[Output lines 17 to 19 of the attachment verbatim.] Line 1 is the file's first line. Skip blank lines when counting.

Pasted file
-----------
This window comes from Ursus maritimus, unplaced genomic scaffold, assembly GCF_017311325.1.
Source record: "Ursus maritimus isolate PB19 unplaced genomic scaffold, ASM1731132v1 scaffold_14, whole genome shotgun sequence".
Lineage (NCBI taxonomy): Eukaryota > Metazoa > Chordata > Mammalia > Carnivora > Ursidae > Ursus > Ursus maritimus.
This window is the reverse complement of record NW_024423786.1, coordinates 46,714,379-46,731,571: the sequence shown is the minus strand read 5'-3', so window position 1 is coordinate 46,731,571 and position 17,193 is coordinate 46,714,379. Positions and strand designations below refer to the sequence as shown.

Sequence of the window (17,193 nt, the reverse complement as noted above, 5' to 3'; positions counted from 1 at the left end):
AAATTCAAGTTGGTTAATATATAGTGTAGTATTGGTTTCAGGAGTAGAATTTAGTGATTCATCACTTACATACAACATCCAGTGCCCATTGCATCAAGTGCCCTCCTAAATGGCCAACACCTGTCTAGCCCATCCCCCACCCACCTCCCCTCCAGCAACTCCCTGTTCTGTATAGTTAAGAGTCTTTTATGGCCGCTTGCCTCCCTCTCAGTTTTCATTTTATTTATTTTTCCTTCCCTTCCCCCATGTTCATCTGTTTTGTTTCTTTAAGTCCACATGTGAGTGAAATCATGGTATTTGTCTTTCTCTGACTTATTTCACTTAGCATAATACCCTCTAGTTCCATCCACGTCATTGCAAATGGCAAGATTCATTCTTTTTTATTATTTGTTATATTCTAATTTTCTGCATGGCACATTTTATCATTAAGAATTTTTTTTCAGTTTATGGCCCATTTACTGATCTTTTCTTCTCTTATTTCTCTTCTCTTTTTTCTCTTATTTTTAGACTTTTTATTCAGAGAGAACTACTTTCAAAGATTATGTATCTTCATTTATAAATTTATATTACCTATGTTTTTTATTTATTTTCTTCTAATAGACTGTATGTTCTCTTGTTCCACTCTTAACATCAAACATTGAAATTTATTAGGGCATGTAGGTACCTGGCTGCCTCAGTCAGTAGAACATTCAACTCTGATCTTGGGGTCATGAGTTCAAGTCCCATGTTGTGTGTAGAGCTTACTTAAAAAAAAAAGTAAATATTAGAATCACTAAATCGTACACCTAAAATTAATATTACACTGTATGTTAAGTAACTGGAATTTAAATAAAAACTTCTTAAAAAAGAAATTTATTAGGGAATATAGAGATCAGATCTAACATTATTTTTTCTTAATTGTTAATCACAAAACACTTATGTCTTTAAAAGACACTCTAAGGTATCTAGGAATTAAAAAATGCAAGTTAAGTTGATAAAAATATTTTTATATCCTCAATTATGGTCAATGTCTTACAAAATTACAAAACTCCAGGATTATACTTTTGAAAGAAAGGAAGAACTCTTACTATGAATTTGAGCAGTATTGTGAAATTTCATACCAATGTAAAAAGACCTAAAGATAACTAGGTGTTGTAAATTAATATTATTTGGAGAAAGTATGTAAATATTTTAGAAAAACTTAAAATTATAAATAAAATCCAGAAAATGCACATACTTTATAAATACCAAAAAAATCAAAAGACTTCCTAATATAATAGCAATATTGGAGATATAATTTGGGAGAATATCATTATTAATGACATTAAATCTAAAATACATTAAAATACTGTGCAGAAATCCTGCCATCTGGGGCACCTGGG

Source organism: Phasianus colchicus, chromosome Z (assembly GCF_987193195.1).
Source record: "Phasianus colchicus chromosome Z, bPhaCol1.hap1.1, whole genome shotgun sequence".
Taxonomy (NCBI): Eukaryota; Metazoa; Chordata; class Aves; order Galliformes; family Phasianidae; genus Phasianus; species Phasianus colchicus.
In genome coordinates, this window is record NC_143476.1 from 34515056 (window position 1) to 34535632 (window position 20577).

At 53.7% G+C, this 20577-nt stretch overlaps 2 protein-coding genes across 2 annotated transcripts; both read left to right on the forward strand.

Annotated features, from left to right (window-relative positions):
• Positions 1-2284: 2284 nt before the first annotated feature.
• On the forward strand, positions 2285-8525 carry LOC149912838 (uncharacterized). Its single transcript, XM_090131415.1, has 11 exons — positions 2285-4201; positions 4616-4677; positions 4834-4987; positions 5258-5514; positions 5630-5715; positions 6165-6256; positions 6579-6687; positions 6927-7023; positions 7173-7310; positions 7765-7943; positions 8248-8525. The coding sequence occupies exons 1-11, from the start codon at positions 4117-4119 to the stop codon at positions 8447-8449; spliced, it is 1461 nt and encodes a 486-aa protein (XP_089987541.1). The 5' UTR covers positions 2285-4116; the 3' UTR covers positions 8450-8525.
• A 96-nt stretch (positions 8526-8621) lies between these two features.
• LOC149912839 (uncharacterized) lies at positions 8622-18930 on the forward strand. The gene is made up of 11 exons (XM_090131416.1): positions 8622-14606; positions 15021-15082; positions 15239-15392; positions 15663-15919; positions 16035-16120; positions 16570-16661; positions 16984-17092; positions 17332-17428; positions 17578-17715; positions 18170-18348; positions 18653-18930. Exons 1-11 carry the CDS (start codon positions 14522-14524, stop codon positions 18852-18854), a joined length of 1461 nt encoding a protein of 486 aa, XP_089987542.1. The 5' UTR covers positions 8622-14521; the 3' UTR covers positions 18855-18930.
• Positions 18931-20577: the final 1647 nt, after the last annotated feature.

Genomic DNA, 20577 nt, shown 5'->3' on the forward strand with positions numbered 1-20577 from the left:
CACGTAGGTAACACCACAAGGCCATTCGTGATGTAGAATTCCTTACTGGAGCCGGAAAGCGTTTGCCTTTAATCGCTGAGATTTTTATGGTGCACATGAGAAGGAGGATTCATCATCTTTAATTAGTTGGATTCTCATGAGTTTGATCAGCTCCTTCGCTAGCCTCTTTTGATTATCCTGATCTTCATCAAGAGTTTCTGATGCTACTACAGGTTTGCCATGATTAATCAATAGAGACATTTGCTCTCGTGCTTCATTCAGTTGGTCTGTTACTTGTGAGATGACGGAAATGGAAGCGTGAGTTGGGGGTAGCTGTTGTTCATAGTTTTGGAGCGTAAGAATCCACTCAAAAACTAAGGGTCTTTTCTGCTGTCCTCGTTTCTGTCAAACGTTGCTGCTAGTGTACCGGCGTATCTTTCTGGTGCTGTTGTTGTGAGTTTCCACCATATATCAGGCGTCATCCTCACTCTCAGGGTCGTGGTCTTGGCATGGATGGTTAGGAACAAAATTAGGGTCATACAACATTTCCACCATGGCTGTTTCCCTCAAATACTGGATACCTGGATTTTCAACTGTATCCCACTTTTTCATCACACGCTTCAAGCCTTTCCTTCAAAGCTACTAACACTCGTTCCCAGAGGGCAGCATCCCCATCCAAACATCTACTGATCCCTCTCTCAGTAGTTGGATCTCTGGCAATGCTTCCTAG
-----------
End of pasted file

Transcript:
• Positions 18931-20577: the final 1647 nt, after the last annotated feature.

Genomic DNA, 20577 nt, shown 5'->3' on the forward strand with positions numbered 1-20577 from the left:
CACGTAGGTAACACCACAAGGCCATTCGTGATGTAGAATTCCTTACTGGAGCCGGAAAGCGTTTGCCTTTAATCGCTGAGATTTTTATGGTGCACATGAGAAGGAGGATTCATCATCTTTAATTAGTTGGATTCTCATGAGTTTGATCAGCTCCTTCGCTAGCCTCTTTTGATTATCCTGATCTTCATCAAGAGTTTCTGATGCTACTACAGGTTTGCCATGATTAATCAATAGAGACATTTGCTCTCGTGCTTCATTCAGTTGGTCTGTTACTTGTGAGATGACGGAAATGGAAGCGTGAGTTGGGGGTAGCTGTTGTTCATAGTTTTGGAGCGTAAGAATCCACTCAAAAACTAAGGGTCTTTTCTGCTGTCCTCGTTTCTGTCAAACGTTGCTGCTAGTGTACCGGCGTATCTTTCTGGTGCTGTTGTTGTGAGTTTCCACCATATATCAGGCGTCATCCTCACTCTCAGGGTCGTGGTCTTGGCATGGATGGTTAGGAACAAAATTAGGGTCATACAACATTTCCACCATGGCTGTTTCCCTCAAATACTGGATACCTGGATTTTCAACTGTATCCCACTTTTTCATCACACGCTTCAAGCCTTTCCTTCAAAGCTACTAACACTCGTTCCCAGAGGGCAGCATCCCCATCCAAACATCTACTGATCCCTCTCTCAGTAGTTGGATCTCTGGCAATGCTTCCTAG